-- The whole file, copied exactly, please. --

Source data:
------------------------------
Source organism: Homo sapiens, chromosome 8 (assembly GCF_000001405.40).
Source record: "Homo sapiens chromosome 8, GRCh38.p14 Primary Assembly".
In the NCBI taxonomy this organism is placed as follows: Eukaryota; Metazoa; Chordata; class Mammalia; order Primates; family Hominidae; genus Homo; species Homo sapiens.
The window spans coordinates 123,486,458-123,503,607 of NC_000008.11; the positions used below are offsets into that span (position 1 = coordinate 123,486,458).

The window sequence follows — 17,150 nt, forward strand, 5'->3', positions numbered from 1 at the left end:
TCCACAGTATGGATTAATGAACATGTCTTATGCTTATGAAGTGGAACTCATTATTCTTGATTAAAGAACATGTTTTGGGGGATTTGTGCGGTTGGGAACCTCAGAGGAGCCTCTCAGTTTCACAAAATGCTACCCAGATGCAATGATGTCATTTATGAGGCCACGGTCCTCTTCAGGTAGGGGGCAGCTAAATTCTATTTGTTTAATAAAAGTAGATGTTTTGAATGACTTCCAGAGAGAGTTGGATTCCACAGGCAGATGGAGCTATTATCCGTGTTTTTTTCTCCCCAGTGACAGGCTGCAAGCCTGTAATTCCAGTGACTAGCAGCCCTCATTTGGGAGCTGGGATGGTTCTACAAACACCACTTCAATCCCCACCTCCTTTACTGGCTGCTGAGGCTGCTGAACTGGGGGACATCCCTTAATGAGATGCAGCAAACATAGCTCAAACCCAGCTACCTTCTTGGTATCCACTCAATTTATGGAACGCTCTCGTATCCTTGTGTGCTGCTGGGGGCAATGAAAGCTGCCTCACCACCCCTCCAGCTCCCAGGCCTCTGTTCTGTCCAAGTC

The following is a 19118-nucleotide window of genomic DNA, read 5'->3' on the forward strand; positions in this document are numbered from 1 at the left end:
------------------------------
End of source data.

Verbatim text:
Source organism: Homo sapiens, chromosome 8 (assembly GCF_000001405.40).
Source record: "Homo sapiens chromosome 8, GRCh38.p14 Primary Assembly".
In the NCBI taxonomy this organism is placed as follows: Eukaryota; Metazoa; Chordata; class Mammalia; order Primates; family Hominidae; genus Homo; species Homo sapiens.
The window spans coordinates 123,486,458-123,503,607 of NC_000008.11; the positions used below are offsets into that span (position 1 = coordinate 123,486,458).

The window sequence follows — 17,150 nt, forward strand, 5'->3', positions numbered from 1 at the left end:
TCCACAGTATGGATTAATGAACATGTCTTATGCTTATGAAGTGGAACTCATTATTCTTGATTAAAGAACATGTTTTGGGGGATTTGTGCGGTTGGGAACCTCAGAGGAGCCTCTCAGTTTCACAAAATGCTACCCAGATGCAATGATGTCATTTATGAGGCCACGGTCCTCTTCAGGTAGGGGGCAGCTAAATTCTATTTGTTTAATAAAAGTAGATGTTTTGAATGACTTCCAGAGAGAGTTGGATTCCACAGGCAGATGGAGCTATTATCCGTGTTTTTTTCTCCCCAGTGACAGGCTGCAAGCCTGTAATTCCAGTGACTAGCAGCCCTCATTTGGGAGCTGGGATGGTTCTACAAACACCACTTCAATCCCCACCTCCTTTACTGGCTGCTGAGGCTGCTGAACTGGGGGACATCCCTTAATGAGATGCAGCAAACATAGCTCAAACCCAGCTACCTTCTTGGTATCCACTCAATTTATGGAACGCTCTCGTATCCTTGTGTGCTGCTGGGGGCAATGAAAGCTGCCTCACCACCCCTCCAGCTCCCAGGCCTCTGTTCTGTCCAAGTC

The following is a 19118-nucleotide window of genomic DNA, read 5'->3' on the forward strand; positions in this document are numbered from 1 at the left end: